Homeland Secretary Mayorkas blames Trump administration for unaccompanied minor surge on border
Mayorkas said the surge in unaccompanied children began under the Trump administration.
Homeland Security Secretary Alejandro Mayorkas told Congress on Thursday that the Trump administration is responsible for the growing number of unaccompanied illegal immigrant minors on the southwest U.S. border.
"We began our work with systems and tools that the prior administration had dismantled and with assistance programs that had been torn down or cut short," Mayorkas said during a House Homeland Security and Governmental Affairs Committee hearing.
Mayorkas said the former administration had dismantled facilities used to temporarily hold migrant children and programs that supported legal immigration and said it ended the Central America Minors Program that provided a legal pathway for children to enter the U.S.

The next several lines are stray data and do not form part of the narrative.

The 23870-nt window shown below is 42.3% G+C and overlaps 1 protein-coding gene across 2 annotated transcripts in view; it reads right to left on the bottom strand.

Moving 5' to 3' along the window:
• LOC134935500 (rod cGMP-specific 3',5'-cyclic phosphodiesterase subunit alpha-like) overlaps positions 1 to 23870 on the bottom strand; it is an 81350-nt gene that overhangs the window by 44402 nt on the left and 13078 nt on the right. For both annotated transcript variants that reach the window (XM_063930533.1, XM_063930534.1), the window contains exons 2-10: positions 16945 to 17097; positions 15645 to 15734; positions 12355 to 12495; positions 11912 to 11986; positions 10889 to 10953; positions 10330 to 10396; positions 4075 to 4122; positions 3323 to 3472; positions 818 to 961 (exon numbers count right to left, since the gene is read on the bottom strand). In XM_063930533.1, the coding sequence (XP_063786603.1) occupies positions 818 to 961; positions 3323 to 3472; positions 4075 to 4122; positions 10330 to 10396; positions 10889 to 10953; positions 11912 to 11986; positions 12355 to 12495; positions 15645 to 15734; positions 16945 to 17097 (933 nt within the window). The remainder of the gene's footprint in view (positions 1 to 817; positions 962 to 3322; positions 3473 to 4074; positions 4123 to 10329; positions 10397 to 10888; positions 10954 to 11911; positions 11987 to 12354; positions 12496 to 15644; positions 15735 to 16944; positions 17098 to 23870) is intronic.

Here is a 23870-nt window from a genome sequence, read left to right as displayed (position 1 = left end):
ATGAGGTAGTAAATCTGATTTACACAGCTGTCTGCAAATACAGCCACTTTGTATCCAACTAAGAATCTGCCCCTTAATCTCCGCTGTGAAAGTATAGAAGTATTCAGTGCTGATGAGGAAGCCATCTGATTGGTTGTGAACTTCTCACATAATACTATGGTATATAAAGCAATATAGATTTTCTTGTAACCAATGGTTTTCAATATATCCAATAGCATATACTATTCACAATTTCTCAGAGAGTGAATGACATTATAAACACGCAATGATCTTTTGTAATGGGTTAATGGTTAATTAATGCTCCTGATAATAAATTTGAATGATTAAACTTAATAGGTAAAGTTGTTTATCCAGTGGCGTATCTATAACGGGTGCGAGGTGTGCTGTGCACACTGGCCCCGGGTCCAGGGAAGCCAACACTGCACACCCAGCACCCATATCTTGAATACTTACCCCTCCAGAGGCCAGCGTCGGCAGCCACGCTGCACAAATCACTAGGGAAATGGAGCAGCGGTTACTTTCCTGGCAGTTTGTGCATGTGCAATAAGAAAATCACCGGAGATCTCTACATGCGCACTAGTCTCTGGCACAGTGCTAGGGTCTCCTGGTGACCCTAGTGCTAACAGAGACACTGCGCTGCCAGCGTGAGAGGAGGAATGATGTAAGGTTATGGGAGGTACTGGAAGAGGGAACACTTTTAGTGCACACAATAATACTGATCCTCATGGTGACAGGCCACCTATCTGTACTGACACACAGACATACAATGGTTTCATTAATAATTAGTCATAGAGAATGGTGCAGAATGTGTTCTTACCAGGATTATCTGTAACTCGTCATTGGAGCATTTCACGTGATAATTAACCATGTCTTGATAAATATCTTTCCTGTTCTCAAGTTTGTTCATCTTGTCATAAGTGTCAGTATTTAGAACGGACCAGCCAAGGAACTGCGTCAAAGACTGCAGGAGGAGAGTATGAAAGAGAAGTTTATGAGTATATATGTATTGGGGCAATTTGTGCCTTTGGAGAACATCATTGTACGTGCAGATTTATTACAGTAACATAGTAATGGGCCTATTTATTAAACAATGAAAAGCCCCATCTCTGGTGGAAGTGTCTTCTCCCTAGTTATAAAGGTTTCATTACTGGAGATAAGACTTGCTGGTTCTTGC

The Trump administration "did nothing to facilitate addressing of the surge. What they did was they dismantled the tools that we had to address it. And they tore down the programs that could have helped alleviate the pressure," Mayorkas said.
The administration has made this argument before, which has resulted in critics saying President Biden signaled the U.S. would, after he took office, open its borders more than the previous administration and that his administration should have been prepared for the seasonal border surge, especially after the pandemic.
He also said the surge of unaccompanied illegal immigrant children started in April 2020.
Encounters at the border with unaccompanied illegal immigrant minors hit an all-time high in March, with U.S. Customs and Border Protection encountering 18,960 minors in March. However, that number has decreased in April to 17,171 minors.